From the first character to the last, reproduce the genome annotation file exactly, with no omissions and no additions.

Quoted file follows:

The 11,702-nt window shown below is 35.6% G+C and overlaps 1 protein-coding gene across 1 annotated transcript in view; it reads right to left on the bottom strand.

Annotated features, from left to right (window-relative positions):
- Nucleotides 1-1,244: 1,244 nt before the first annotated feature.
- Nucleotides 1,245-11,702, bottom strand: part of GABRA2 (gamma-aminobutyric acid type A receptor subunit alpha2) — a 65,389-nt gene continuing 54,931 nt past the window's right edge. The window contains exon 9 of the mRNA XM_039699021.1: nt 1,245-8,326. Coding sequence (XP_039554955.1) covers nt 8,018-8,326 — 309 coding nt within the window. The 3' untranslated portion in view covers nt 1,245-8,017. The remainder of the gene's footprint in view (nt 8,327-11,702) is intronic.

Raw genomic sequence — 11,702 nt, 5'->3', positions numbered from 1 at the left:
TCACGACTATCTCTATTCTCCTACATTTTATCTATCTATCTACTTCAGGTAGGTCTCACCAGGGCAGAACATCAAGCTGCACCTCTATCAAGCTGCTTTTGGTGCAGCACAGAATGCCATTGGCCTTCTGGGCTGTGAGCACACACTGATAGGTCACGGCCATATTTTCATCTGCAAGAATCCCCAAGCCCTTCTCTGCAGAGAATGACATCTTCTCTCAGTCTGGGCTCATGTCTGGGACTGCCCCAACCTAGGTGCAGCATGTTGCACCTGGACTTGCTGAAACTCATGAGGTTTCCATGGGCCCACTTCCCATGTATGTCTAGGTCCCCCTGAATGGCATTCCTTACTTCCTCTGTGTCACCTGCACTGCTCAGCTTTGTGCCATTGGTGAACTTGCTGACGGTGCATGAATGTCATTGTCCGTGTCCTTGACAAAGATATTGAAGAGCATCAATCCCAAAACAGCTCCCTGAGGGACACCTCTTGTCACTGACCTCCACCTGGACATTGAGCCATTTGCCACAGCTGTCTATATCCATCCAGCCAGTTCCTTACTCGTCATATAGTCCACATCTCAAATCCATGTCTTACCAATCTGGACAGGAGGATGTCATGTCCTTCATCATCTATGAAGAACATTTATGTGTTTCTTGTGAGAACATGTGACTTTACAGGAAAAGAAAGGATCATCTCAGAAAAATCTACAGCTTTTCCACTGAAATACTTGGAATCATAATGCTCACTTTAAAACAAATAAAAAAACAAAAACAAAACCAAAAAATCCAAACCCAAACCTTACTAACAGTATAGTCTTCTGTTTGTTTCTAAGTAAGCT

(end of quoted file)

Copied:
The 11,702-nt window shown below is 35.6% G+C and overlaps 1 protein-coding gene across 1 annotated transcript in view; it reads right to left on the bottom strand.

Annotated features, from left to right (window-relative positions):
- Nucleotides 1-1,244: 1,244 nt before the first annotated feature.
- Nucleotides 1,245-11,702, bottom strand: part of GABRA2 (gamma-aminobutyric acid type A receptor subunit alpha2) — a 65,389-nt gene continuing 54,931 nt past the window's right edge. The window contains exon 9 of the mRNA XM_039699021.1: nt 1,245-8,326. Coding sequence (XP_039554955.1) covers nt 8,018-8,326 — 309 coding nt within the window. The 3' untranslated portion in view covers nt 1,245-8,017. The remainder of the gene's footprint in view (nt 8,327-11,702) is intronic.

Raw genomic sequence — 11,702 nt, 5'->3', positions numbered from 1 at the left:
TCACGACTATCTCTATTCTCCTACATTTTATCTATCTATCTACTTCAGGTAGGTCTCACCAGGGCAGAACATCAAGCTGCACCTCTATCAAGCTGCTTTTGGTGCAGCACAGAATGCCATTGGCCTTCTGGGCTGTGAGCACACACTGATAGGTCACGGCCATATTTTCATCTGCAAGAATCCCCAAGCCCTTCTCTGCAGAGAATGACATCTTCTCTCAGTCTGGGCTCATGTCTGGGACTGCCCCAACCTAGGTGCAGCATGTTGCACCTGGACTTGCTGAAACTCATGAGGTTTCCATGGGCCCACTTCCCATGTATGTCTAGGTCCCCCTGAATGGCATTCCTTACTTCCTCTGTGTCACCTGCACTGCTCAGCTTTGTGCCATTGGTGAACTTGCTGACGGTGCATGAATGTCATTGTCCGTGTCCTTGACAAAGATATTGAAGAGCATCAATCCCAAAACAGCTCCCTGAGGGACACCTCTTGTCACTGACCTCCACCTGGACATTGAGCCATTTGCCACAGCTGTCTATATCCATCCAGCCAGTTCCTTACTCGTCATATAGTCCACATCTCAAATCCATGTCTTACCAATCTGGACAGGAGGATGTCATGTCCTTCATCATCTATGAAGAACATTTATGTGTTTCTTGTGAGAACATGTGACTTTACAGGAAAAGAAAGGATCATCTCAGAAAAATCTACAGCTTTTCCACTGAAATACTTGGAATCATAATGCTCACTTTAAAACAAATAAAAAAACAAAAACAAAACCAAAAAATCCAAACCCAAACCTTACTAACAGTATAGTCTTCTGTTTGTTTCTAAGTAAGCT